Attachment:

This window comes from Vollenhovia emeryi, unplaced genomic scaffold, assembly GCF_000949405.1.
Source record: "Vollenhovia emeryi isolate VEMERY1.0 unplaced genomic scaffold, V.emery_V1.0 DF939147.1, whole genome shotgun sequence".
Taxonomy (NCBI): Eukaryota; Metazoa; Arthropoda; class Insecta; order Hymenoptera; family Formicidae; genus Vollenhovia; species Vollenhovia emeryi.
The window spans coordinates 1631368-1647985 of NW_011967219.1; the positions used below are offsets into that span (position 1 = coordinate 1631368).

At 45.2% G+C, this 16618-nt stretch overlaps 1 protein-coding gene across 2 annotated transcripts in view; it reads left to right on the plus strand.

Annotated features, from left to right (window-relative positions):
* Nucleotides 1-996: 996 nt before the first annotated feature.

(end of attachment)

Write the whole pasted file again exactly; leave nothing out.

This window comes from Vollenhovia emeryi, unplaced genomic scaffold, assembly GCF_000949405.1.
Source record: "Vollenhovia emeryi isolate VEMERY1.0 unplaced genomic scaffold, V.emery_V1.0 DF939147.1, whole genome shotgun sequence".
Taxonomy (NCBI): Eukaryota; Metazoa; Arthropoda; class Insecta; order Hymenoptera; family Formicidae; genus Vollenhovia; species Vollenhovia emeryi.
The window spans coordinates 1631368-1647985 of NW_011967219.1; the positions used below are offsets into that span (position 1 = coordinate 1631368).

At 45.2% G+C, this 16618-nt stretch overlaps 1 protein-coding gene across 2 annotated transcripts in view; it reads left to right on the plus strand.

Annotated features, from left to right (window-relative positions):
* Nucleotides 1-996: 996 nt before the first annotated feature.